Online users abound, but Aussie eBusiness needs growth

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Online users abound, but Aussie eBusiness needs growth

Gone are the days of physical shopping excursions; the Internet is the shopping mall of the future according to online retail comparison site Getprice.

As some of Australia's large companies such as Coles and JB HiFi set their sights online, electronic shopping has become more prevalent in the national culture.

According to Chris Hitchen, managing director of Getprice, online stores can offer greater convenience, larger inventories and better opportunities for customer retention than their physical brethren.

"In Australia, all the tools are there," he said, pointing out huge opportunities and a lot of current investment in retail Web sites.

"You just have to do your research and the market will come," he said.

Citing 2006 research results, eBay's marketing manager Daniel Feiler estimates that more than 62 percent of Australian Internet users shop online.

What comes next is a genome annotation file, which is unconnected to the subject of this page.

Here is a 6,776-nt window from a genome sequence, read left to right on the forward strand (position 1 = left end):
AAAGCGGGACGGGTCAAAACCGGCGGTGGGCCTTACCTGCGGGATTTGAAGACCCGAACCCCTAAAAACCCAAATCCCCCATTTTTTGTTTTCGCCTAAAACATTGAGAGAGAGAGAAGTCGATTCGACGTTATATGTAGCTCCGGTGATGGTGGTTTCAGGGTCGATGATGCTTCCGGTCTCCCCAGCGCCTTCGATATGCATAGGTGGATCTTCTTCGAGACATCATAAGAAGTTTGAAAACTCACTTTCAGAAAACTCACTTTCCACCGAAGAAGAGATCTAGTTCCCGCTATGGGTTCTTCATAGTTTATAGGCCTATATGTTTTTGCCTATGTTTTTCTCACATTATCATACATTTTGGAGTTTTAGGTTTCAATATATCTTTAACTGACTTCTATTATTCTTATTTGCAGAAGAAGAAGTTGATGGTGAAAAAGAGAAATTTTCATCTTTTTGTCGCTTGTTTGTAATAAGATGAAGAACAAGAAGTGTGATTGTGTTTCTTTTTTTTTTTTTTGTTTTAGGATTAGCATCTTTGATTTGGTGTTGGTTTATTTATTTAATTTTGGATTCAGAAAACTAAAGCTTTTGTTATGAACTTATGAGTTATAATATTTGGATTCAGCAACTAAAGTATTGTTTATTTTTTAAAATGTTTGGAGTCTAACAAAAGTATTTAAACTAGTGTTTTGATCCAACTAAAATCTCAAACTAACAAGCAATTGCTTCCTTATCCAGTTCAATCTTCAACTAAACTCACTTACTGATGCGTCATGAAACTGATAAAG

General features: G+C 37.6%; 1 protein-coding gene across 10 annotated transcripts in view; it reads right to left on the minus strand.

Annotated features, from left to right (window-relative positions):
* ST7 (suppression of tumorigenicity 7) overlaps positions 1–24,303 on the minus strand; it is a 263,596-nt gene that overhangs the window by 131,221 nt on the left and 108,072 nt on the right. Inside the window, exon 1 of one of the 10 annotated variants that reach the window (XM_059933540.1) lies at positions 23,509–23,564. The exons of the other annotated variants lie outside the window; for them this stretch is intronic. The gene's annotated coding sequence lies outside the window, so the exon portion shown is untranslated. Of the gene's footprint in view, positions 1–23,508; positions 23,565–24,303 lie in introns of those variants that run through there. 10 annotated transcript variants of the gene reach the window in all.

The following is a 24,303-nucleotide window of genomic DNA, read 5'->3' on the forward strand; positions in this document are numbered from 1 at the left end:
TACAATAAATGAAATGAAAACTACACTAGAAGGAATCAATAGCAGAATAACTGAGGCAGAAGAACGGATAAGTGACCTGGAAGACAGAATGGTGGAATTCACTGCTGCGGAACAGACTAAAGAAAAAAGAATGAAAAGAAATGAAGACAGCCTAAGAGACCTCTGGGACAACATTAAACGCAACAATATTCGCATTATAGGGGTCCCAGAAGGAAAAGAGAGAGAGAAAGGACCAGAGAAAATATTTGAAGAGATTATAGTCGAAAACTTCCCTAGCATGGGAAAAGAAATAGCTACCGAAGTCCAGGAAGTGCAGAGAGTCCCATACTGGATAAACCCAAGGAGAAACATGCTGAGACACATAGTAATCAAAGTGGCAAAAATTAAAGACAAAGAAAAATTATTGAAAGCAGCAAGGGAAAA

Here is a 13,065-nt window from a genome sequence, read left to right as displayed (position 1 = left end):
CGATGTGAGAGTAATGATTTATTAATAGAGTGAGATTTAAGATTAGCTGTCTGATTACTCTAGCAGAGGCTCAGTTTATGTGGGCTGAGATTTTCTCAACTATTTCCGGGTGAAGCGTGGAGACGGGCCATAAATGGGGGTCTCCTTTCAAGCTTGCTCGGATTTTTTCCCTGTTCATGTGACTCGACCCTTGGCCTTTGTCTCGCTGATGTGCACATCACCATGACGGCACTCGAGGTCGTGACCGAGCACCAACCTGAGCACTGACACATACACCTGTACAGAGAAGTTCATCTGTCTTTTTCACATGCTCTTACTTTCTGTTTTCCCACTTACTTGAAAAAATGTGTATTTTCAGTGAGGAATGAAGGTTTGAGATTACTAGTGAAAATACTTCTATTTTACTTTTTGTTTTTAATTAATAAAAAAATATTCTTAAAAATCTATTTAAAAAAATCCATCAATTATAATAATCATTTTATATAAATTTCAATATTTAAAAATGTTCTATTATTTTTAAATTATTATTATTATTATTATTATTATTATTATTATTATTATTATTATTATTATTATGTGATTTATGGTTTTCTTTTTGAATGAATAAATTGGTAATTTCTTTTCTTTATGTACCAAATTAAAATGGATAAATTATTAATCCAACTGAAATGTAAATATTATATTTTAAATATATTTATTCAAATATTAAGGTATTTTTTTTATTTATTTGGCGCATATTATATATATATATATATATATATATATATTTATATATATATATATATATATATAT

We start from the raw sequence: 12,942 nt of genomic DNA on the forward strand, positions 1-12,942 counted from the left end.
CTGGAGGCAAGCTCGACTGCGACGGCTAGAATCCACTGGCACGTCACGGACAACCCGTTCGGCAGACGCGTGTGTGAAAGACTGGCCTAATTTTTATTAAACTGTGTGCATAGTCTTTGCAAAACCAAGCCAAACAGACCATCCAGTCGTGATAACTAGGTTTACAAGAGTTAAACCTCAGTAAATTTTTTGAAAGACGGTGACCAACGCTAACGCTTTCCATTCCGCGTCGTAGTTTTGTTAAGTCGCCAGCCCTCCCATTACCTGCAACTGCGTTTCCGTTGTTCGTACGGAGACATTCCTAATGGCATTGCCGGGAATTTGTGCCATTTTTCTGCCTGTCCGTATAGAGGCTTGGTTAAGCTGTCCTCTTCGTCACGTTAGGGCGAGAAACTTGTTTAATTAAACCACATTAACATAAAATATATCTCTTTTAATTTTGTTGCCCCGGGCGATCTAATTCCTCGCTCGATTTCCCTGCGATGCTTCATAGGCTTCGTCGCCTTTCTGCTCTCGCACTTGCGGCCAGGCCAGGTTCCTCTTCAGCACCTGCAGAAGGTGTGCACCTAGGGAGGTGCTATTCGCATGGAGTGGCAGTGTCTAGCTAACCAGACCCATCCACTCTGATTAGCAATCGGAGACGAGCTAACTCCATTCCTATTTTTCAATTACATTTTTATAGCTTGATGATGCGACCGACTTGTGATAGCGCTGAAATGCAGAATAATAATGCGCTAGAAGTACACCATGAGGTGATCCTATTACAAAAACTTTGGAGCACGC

The online auction site currently boasts five million Australian members exchanging goods that range from books and CDs to automotive vehicles.

The growth of online shopping is also reflected in the users of eBay subsidiary, Paypal, which have grown to number 8.5 thousand Australian merchants since the service was launched in 2005.

"The worth of ecommerce [in Australia] is around 12-13 billion dollars," Feiler said. "But Australian retailers have traditionally held back from going online."

Getprice's Hitchen agrees, citing the example of Harvey Norman, which last month announced that it would not be investing heavily on an electronic sales channel.

Observing that the electronics retailer might fear a disruption in its franchising model, Hitchen said that existing sales models could and should be updated to capitalise on the eBusiness opportunities.

"Online shopping should be an opportunity, not a threat," he said.

But local eBusiness still has a long way to go, Hitchen said. He explained that as part of Getprice's dealings with some 400 retailers in Australia, he has witnessed a number of poorly designed shop fronts - including one Web site that failed to include a 'buy' button.

"It's surprising that so many businesses are failing dismally at the basics," he said, urging businesses to improve their search engine indexability, shop front design, conversion architecture and advertising.
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